Psychological distress as a correlate of a biologically confirmed STI, risky sexual practices, self-efficacy and communication with male sex partners in African-American female adolescents

Puja Seth, Paulomi T. Raiji, Ralph J. Diclemente, Gina M. Wingood, Eve Rose

Research output: Contribution to journalArticlepeer-review

Abstract

Previous research has established the association between psychosocial factors and risky sexual behaviour. However, few studies have examined the relationship between psychological distress and sexually transmitted infection (STI)/HIV-associated behaviours in African-American youth. The present study examined the association of psychological distress with STI/HIV-risk behaviour and psycho-social mediators of HIV-preventive behaviours. A sample of 715 African-American female adolescents, 15-21 years old, completed an audio computer assisted self-interviewing (ACASI) assessing sociodemographics, psychological distress, self-efficacy, communication and STI/HIV-associated sexual behaviours. Participants also provided self-collected vaginal swab specimens, which were assayed for STIs. High levels of psychological distress were defined as having a score of 7 on the eight-item Centre for Epidemiological Studies-Depression Scale. The overall prevalence of high levels of psychological distress was 44.5%. Logistic regression analyses revealed that adolescents with high psychological distress, relative to those with low psychological distress, were more likely to have a biologically confirmed STI (adjusted odd ratio (AOR)=1.40), use condoms inconsistently (AOR=1.50), not use condoms during their last casual sexual encounter (AOR=1.89), have sex while high on alcohol or drugs (AOR=1.47), have male sexual partners with concurrent female sexual partners (AOR=1.98), have low condom use self-efficacy (AOR=1.54), partner sexual communication self-efficacy (AOR=1.77), refusal self-efficacy (AOR=2.05) and be more fearful of communicating with their partners (AOR=1.98). These findings, although preliminary, could be used to inform HIV intervention programs and physicians/clinicians providing regular health care maintenance to African-American female adolescents engaging in risky sexual behaviour.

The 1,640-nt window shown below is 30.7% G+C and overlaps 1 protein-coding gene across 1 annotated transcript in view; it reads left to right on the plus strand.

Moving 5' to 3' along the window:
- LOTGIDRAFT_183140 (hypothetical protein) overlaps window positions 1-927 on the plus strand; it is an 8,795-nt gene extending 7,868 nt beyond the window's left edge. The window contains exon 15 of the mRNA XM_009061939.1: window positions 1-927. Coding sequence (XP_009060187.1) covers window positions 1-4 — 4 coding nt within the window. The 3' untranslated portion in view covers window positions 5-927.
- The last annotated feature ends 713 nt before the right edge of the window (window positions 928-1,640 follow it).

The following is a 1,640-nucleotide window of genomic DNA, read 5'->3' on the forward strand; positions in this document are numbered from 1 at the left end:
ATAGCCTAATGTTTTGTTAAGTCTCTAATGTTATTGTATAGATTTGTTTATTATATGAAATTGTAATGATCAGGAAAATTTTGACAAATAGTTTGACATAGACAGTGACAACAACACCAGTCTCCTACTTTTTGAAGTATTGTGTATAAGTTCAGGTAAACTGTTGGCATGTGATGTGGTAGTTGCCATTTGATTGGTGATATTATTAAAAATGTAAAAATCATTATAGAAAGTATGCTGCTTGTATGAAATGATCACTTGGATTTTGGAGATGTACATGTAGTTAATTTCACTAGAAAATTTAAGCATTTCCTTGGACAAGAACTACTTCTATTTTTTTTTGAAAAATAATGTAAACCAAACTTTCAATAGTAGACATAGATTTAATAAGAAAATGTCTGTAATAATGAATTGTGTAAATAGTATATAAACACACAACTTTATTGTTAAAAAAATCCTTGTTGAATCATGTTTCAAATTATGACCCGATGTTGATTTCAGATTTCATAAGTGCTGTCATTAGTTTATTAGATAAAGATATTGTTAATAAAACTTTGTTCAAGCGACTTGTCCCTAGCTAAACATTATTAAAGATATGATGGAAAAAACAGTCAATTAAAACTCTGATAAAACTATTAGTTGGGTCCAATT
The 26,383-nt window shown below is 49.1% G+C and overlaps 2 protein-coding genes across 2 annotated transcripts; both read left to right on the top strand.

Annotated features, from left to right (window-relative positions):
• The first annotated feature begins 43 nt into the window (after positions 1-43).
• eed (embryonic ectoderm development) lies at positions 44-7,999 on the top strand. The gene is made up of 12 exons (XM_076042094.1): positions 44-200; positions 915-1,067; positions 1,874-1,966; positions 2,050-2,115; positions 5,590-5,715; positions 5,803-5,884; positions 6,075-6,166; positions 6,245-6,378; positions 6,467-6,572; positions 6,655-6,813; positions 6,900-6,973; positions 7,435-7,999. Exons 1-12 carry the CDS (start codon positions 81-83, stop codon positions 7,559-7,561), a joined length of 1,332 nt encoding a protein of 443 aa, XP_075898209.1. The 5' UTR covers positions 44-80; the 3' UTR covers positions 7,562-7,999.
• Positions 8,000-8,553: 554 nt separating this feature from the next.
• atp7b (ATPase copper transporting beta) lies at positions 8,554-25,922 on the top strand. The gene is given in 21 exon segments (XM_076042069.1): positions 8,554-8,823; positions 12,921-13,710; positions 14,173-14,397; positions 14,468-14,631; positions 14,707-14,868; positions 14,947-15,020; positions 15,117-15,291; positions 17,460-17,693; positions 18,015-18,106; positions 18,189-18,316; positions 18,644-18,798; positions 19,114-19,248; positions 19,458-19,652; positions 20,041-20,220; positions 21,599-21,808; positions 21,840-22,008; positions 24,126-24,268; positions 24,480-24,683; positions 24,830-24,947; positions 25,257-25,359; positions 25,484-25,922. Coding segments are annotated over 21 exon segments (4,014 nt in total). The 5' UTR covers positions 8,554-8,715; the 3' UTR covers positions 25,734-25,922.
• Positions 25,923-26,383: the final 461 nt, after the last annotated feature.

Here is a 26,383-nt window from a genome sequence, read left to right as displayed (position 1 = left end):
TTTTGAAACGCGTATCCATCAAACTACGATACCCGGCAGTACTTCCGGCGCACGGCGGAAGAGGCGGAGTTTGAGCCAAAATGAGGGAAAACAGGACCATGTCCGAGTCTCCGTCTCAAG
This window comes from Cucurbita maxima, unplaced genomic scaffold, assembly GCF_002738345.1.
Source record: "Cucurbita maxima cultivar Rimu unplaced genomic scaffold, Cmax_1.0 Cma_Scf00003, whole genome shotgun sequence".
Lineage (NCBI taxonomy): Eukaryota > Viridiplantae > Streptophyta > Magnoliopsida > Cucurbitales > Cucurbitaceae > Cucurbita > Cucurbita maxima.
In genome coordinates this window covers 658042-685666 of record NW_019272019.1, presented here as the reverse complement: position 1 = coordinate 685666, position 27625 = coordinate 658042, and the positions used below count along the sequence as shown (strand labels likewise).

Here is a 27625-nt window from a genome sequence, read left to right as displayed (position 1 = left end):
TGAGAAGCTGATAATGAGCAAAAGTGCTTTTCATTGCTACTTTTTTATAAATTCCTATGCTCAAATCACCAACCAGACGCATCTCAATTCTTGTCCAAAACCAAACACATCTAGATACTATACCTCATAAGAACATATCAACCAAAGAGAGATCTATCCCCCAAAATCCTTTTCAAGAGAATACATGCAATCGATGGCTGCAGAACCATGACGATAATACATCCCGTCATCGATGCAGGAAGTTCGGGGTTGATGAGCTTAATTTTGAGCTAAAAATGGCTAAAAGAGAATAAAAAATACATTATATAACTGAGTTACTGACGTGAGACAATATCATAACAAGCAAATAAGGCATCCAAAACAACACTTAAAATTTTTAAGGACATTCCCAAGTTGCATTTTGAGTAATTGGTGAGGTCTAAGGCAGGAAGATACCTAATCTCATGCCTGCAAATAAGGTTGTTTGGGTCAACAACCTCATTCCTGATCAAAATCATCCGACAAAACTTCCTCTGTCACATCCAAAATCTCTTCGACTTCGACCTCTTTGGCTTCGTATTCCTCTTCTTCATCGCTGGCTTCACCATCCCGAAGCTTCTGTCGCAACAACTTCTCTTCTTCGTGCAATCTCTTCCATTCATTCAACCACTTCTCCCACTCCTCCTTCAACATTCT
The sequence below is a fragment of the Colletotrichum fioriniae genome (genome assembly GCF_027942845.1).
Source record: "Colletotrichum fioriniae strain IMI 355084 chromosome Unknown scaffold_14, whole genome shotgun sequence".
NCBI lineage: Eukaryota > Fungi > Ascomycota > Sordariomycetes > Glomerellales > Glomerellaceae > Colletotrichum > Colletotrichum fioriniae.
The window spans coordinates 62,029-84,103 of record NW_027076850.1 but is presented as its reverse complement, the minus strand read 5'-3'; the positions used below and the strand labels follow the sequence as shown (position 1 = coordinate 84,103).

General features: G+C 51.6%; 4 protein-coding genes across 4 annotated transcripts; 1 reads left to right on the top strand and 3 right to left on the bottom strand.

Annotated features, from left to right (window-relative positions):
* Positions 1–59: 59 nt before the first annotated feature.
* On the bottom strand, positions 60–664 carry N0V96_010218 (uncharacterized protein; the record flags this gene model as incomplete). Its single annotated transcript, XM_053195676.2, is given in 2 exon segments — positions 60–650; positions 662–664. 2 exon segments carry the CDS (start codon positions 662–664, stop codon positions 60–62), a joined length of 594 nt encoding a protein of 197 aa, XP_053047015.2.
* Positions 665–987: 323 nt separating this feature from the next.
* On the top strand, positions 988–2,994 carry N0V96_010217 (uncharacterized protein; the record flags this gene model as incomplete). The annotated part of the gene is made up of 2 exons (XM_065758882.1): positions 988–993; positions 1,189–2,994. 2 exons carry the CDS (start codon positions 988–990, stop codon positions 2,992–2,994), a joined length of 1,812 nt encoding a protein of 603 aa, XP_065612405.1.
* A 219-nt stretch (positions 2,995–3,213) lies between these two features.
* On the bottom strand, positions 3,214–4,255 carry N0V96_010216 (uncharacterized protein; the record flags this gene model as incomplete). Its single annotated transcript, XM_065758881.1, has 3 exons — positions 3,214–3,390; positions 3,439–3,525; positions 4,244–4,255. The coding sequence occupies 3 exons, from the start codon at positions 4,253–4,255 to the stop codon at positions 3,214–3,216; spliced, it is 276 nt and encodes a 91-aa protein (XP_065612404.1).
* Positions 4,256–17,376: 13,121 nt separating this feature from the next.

Original languageEnglish (US)
Pages (from-to)291-300
Number of pages10
JournalPsychology, Health and Medicine
Volume14
Issue number3
DOIs
StatePublished - May 2009

Keywords

  • African-American adolescents
  • HIV/STI risk behaviour
  • Psychological distress
  • Self-efficacy
  • Sexual communication

ASJC Scopus subject areas

  • Clinical Psychology
  • Applied Psychology
  • Psychiatry and Mental health

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